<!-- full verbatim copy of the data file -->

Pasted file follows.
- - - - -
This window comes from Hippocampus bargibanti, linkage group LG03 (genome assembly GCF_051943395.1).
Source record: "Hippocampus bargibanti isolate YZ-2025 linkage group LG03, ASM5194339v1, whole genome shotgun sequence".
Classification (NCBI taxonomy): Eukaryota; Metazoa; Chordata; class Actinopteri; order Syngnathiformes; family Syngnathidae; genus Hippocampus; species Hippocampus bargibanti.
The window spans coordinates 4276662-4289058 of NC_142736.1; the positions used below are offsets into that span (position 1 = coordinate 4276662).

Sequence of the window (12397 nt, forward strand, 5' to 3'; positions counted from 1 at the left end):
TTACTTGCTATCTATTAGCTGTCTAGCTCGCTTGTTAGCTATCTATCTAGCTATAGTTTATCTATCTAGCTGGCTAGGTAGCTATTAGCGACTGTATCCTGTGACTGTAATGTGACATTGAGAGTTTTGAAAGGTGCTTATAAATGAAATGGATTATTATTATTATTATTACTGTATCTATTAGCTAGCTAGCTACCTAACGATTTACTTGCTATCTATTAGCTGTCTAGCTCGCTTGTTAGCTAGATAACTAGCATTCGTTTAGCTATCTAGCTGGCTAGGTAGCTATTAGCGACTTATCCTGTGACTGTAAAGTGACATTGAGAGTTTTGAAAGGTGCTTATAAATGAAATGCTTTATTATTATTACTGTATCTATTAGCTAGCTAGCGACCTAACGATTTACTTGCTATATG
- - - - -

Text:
This window comes from Hippocampus bargibanti, linkage group LG03 (genome assembly GCF_051943395.1).
Source record: "Hippocampus bargibanti isolate YZ-2025 linkage group LG03, ASM5194339v1, whole genome shotgun sequence".
Classification (NCBI taxonomy): Eukaryota; Metazoa; Chordata; class Actinopteri; order Syngnathiformes; family Syngnathidae; genus Hippocampus; species Hippocampus bargibanti.
The window spans coordinates 4276662-4289058 of NC_142736.1; the positions used below are offsets into that span (position 1 = coordinate 4276662).

Sequence of the window (12397 nt, forward strand, 5' to 3'; positions counted from 1 at the left end):
TTACTTGCTATCTATTAGCTGTCTAGCTCGCTTGTTAGCTATCTATCTAGCTATAGTTTATCTATCTAGCTGGCTAGGTAGCTATTAGCGACTGTATCCTGTGACTGTAATGTGACATTGAGAGTTTTGAAAGGTGCTTATAAATGAAATGGATTATTATTATTATTATTACTGTATCTATTAGCTAGCTAGCTACCTAACGATTTACTTGCTATCTATTAGCTGTCTAGCTCGCTTGTTAGCTAGATAACTAGCATTCGTTTAGCTATCTAGCTGGCTAGGTAGCTATTAGCGACTTATCCTGTGACTGTAAAGTGACATTGAGAGTTTTGAAAGGTGCTTATAAATGAAATGCTTTATTATTATTACTGTATCTATTAGCTAGCTAGCGACCTAACGATTTACTTGCTATATG